Boileau-Narcejac is the nom-de-plume of Pierre Boileau (1906-89) and Thomas Narcejac (1908-98), one of France's most successful writing duos. Boileau and Narcejac both individually received the prestigious Prix du roman d'aventures before beginning a partnership that spanned four decades, from the Fifties to the Eighties, and produced more than fifty thrillers. Their works inspired numerous films, including Alfred Hitchcock's Vertigo and Henri-Georges Clouzot's Les Diaboliques, based on their 1952 debut novel She Who Was No More.
"Do you think it's possible to live again, Monsieur? ... I mean ... is it possible to die and then ... live again in someone else?"
You're no longer in the police, but when an old friend asks you to look after his wife as a favour, how can you refuse? She'sbeen behaving strangely, mysteriously - but she's dazzling. And so Flavières begins to scour the streets of Paris in search of an answer - in search of a woman who belongs to no one, not even to herself. Soon intrigue is replaced by obsession, and dreams by nightmares, as the boundaries between the living and the dead begin to blur.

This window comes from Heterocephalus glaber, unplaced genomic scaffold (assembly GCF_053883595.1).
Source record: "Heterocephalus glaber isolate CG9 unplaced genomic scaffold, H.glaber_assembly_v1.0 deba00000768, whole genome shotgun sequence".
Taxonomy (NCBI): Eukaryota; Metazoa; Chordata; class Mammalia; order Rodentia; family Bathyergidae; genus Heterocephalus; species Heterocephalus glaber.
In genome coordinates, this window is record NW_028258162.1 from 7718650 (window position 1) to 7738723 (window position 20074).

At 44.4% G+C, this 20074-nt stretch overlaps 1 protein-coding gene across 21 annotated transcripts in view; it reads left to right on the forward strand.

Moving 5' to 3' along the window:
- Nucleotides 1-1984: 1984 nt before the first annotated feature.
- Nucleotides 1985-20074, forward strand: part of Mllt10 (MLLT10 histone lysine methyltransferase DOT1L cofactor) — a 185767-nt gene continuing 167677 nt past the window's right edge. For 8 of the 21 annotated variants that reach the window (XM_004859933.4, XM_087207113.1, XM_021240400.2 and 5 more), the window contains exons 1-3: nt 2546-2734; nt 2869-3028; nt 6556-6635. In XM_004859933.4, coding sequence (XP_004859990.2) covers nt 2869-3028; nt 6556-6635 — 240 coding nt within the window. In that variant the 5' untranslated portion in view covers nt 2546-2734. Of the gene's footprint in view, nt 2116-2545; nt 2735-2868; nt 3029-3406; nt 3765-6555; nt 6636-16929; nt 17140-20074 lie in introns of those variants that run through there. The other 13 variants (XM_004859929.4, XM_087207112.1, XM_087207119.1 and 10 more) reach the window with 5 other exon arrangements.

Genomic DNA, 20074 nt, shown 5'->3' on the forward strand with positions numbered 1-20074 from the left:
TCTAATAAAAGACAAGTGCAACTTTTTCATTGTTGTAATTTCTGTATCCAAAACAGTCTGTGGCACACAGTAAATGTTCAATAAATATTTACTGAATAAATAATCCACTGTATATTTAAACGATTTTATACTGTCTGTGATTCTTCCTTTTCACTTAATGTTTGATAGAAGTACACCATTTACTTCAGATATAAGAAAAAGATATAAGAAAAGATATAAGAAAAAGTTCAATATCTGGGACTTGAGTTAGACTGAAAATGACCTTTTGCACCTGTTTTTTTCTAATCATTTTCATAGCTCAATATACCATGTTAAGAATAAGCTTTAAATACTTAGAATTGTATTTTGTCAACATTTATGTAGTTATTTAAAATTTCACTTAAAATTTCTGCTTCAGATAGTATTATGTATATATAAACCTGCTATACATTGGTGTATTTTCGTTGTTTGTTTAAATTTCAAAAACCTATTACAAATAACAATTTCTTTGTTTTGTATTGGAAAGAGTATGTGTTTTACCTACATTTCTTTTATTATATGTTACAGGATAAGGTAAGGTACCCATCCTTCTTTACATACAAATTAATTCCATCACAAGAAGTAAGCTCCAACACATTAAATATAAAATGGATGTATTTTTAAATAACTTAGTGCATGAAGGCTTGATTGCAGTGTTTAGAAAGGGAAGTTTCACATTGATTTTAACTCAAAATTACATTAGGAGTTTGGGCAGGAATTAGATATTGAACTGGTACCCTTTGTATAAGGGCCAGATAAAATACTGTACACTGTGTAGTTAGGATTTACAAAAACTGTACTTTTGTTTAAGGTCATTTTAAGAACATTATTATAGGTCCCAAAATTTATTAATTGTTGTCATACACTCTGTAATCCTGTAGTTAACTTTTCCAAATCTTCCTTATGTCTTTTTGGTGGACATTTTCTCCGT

This is the story of a desperate man. A man who ended up compromising his own morality beyond all measure, while the Second World War raged outside his front door. A man tormented by his search for the truth, and ultimately destroyed by a dark, terrible secret.